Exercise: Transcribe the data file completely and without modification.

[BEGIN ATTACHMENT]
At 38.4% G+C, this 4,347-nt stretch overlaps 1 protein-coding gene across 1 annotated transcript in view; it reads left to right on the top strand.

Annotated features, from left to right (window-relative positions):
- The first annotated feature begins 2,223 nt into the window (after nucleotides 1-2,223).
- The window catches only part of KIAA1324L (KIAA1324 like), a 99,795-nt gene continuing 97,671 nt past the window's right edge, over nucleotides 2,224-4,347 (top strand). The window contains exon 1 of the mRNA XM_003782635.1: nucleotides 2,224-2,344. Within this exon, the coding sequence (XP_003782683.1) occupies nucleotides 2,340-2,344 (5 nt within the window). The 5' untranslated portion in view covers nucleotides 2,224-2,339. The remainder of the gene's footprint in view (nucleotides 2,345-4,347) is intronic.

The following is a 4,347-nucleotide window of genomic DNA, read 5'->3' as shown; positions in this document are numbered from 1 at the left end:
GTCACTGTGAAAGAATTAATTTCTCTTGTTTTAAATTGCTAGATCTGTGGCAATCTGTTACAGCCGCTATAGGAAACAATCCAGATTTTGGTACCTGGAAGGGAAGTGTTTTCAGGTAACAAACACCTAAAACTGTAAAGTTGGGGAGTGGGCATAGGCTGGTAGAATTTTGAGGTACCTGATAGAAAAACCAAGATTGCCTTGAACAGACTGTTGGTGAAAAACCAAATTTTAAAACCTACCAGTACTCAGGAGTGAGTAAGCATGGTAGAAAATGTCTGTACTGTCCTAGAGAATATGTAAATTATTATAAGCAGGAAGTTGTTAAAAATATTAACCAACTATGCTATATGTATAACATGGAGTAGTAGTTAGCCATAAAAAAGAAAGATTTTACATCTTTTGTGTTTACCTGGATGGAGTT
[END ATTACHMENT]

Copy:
At 38.4% G+C, this 4,347-nt stretch overlaps 1 protein-coding gene across 1 annotated transcript in view; it reads left to right on the top strand.

Annotated features, from left to right (window-relative positions):
- The first annotated feature begins 2,223 nt into the window (after nucleotides 1-2,223).
- The window catches only part of KIAA1324L (KIAA1324 like), a 99,795-nt gene continuing 97,671 nt past the window's right edge, over nucleotides 2,224-4,347 (top strand). The window contains exon 1 of the mRNA XM_003782635.1: nucleotides 2,224-2,344. Within this exon, the coding sequence (XP_003782683.1) occupies nucleotides 2,340-2,344 (5 nt within the window). The 5' untranslated portion in view covers nucleotides 2,224-2,339. The remainder of the gene's footprint in view (nucleotides 2,345-4,347) is intronic.

The following is a 4,347-nucleotide window of genomic DNA, read 5'->3' as shown; positions in this document are numbered from 1 at the left end:
GTCACTGTGAAAGAATTAATTTCTCTTGTTTTAAATTGCTAGATCTGTGGCAATCTGTTACAGCCGCTATAGGAAACAATCCAGATTTTGGTACCTGGAAGGGAAGTGTTTTCAGGTAACAAACACCTAAAACTGTAAAGTTGGGGAGTGGGCATAGGCTGGTAGAATTTTGAGGTACCTGATAGAAAAACCAAGATTGCCTTGAACAGACTGTTGGTGAAAAACCAAATTTTAAAACCTACCAGTACTCAGGAGTGAGTAAGCATGGTAGAAAATGTCTGTACTGTCCTAGAGAATATGTAAATTATTATAAGCAGGAAGTTGTTAAAAATATTAACCAACTATGCTATATGTATAACATGGAGTAGTAGTTAGCCATAAAAAAGAAAGATTTTACATCTTTTGTGTTTACCTGGATGGAGTT